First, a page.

Mariza Reis Almeida had already worked for the Duque de Caxias Municipal Education Secretariat in Greater Rio de Janeiro’s Baixada Fluminense region for ten years when she finally received the news she had been waiting for: a new department called the Special Affairs Division (DAE) would be created. The new agency, with its somewhat mysterious name, would realize the local government’s decision to form a team to serve the approximately 60 African refugee families who have been arriving since early 2014 in Gramacho, a neighborhood located some 15 minutes by train from downtown Duque de Caxias.
Almeida had known the agency was in the works for several months. As a member of the Saint Vincente de Paulo Society, a non-profit organization that provides assistance to the needy, she had received a request from Caritas, an NGO linked to the Catholic Church with social projects including initiatives that serve refugees: there was a need for a commission in the municipal diocese to expand refugee assistance. “It was a fairly urgent request since Caritas had learned that the first ten people with refugee status had arrived in Rio. And that this number might grow,” Almeida explained.
The request from Caritas reflected just one more account among many of human suffering as a consequence of the civil war in the Congo. The endless, to date 23 year-old conflict, is considered one of the largest holocausts in the history of humankind. Militias and rebel groups, seeking valuable ore to smuggle, attack villages, rape women, and kill innocent people. The Democratic Republic of the Congo is rich in natural resources and beauty, and could be the image of a tropical paradise in the heart of Africa if not for the greed of neighboring countries and international companies for gold, diamond, cobalt, copper, coal and coltan (a metallic ore containing tantalum used in the production of electronic components of cell phones, tablets, and computer processors). Rwanda, Uganda, and Burundi are among the neighboring nations smuggling resources across the border. A series of wars have already left approximately six million dead since 1993.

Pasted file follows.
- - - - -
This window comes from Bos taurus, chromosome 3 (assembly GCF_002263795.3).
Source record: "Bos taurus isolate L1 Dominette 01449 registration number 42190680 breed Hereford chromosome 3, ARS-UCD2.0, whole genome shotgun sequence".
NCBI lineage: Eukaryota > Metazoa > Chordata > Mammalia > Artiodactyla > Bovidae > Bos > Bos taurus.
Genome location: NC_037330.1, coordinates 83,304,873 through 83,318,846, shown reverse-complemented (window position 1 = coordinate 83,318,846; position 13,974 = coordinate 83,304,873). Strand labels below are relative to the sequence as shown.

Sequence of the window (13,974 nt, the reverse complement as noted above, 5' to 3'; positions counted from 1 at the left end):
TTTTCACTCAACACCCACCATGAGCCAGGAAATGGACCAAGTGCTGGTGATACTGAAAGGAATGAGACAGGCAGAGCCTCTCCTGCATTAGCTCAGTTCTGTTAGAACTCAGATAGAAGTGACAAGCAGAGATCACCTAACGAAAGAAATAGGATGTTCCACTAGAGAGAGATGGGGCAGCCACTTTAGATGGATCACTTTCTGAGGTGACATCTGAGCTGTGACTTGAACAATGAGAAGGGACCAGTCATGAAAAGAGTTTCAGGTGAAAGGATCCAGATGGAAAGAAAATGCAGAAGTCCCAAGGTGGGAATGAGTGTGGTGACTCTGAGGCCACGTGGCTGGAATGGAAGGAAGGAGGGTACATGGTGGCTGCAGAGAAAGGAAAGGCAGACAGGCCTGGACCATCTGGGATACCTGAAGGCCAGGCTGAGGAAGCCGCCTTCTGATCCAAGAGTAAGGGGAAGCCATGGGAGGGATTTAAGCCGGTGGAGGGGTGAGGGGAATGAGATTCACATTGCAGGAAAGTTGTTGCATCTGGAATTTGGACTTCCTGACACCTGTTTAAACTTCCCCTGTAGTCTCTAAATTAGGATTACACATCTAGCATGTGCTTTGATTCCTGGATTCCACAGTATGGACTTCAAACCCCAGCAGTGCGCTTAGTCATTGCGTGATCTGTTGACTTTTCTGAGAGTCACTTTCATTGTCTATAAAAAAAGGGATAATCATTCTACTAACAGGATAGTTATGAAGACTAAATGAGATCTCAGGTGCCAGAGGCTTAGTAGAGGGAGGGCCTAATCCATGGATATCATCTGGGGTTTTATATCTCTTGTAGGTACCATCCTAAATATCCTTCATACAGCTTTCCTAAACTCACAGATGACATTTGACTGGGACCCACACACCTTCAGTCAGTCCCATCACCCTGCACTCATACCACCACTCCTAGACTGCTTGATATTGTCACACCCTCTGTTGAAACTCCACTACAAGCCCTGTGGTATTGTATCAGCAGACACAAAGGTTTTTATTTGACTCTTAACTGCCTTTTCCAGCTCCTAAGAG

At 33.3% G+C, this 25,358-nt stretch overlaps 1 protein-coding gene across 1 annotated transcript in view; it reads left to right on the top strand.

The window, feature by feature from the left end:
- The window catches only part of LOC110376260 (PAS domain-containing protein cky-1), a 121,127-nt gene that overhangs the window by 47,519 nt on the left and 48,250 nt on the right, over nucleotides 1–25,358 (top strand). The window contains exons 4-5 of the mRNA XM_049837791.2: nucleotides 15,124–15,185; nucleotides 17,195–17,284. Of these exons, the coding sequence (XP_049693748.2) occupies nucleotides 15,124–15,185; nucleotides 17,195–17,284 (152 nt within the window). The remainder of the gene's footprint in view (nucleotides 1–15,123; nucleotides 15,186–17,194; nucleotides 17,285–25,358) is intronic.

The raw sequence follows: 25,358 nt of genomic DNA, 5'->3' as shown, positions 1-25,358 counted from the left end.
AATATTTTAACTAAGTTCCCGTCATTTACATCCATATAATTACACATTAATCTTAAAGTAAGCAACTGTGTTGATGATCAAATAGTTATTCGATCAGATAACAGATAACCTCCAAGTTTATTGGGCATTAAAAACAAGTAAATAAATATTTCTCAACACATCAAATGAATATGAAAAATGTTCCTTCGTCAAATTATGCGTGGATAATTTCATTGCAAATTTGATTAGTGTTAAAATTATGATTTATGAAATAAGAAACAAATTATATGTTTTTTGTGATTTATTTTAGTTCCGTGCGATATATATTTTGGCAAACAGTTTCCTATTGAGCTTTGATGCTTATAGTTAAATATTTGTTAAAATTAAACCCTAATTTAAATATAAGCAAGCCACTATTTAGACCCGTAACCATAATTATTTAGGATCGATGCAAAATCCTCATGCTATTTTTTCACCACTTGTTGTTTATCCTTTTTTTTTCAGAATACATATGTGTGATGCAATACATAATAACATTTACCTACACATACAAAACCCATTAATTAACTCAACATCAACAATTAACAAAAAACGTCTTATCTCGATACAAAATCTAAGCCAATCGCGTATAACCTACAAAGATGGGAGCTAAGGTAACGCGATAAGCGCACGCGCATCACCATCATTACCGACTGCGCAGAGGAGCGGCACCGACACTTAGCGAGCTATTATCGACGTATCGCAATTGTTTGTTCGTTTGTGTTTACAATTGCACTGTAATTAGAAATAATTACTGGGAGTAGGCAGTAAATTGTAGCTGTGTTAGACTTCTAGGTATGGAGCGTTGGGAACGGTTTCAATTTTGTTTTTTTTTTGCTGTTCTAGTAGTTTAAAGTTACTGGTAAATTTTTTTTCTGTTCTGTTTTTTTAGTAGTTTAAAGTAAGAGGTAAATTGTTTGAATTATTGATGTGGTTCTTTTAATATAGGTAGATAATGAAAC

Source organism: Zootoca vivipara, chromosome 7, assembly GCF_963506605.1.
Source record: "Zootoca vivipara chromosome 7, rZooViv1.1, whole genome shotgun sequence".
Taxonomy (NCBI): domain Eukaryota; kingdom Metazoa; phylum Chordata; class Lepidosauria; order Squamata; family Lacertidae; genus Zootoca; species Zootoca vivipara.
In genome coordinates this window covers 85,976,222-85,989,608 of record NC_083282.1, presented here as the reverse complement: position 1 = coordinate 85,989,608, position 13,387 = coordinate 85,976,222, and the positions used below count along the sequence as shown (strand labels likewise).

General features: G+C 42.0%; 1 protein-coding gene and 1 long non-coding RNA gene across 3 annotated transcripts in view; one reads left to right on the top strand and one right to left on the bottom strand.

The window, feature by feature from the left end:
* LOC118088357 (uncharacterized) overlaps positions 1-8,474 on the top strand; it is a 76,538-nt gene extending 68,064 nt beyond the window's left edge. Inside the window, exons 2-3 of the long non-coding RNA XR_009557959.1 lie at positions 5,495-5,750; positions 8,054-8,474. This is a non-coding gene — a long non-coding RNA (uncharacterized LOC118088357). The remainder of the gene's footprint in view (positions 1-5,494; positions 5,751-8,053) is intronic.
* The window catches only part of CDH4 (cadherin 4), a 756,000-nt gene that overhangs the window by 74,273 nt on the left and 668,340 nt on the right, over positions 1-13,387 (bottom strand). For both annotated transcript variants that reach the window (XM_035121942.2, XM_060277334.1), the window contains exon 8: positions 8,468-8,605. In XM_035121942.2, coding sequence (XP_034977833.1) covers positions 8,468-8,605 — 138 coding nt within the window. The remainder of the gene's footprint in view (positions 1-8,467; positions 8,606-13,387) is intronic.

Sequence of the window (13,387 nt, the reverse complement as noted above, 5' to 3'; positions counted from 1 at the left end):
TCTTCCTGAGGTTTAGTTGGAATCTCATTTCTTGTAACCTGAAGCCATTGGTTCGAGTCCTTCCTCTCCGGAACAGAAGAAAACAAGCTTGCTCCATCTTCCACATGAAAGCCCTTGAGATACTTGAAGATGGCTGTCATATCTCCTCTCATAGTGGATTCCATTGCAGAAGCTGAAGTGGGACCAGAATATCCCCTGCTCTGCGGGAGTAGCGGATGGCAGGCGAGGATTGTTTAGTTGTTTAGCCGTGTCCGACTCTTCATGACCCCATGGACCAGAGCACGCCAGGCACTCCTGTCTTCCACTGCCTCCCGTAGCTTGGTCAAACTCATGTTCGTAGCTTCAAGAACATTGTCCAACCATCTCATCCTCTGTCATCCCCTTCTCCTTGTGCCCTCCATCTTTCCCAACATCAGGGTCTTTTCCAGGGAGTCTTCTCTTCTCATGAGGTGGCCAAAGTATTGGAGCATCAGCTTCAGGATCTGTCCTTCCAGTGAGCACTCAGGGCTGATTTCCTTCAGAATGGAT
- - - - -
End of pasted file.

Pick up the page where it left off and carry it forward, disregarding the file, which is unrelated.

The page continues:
It is from this scenario of horror and exploitation that Christine Kamba, 27, fled. Born in the city of Bandudu, in the Kenge province, she says with a smile that Gramacho “seems like a small rural town.” After two years in Brazil, she finds herself jobless. She has four children, including clever 16-month-old Emanoel. Relying on donations to get by with dignity, she has attempted to hold down two different jobs with little success. First, she was employed as a domestic worker while pregnant with her youngest child. Although her employer assured her that she did the housework efficiently, she was let go for reasons she still does not understand. “She simply said that I wasn’t up to the task because I seemed too tired and sad, but I tried hard, and I wasn’t sick,” she laments.
The second job was as a clerk in the Cobal do Humaitá marketplace in Rio’s South Zone Botafogo neighborhood. Nowadays housekeeping and caring for her children occupy her time. She counts on her husband, also unemployed, to help raise the kids and share the tiring workload. Her happiest moments are when she warms up to sing gospel praises at an evangelical church near her house, close to the Rui Barbosa Municipal School in one of Gramacho’s busiest areas.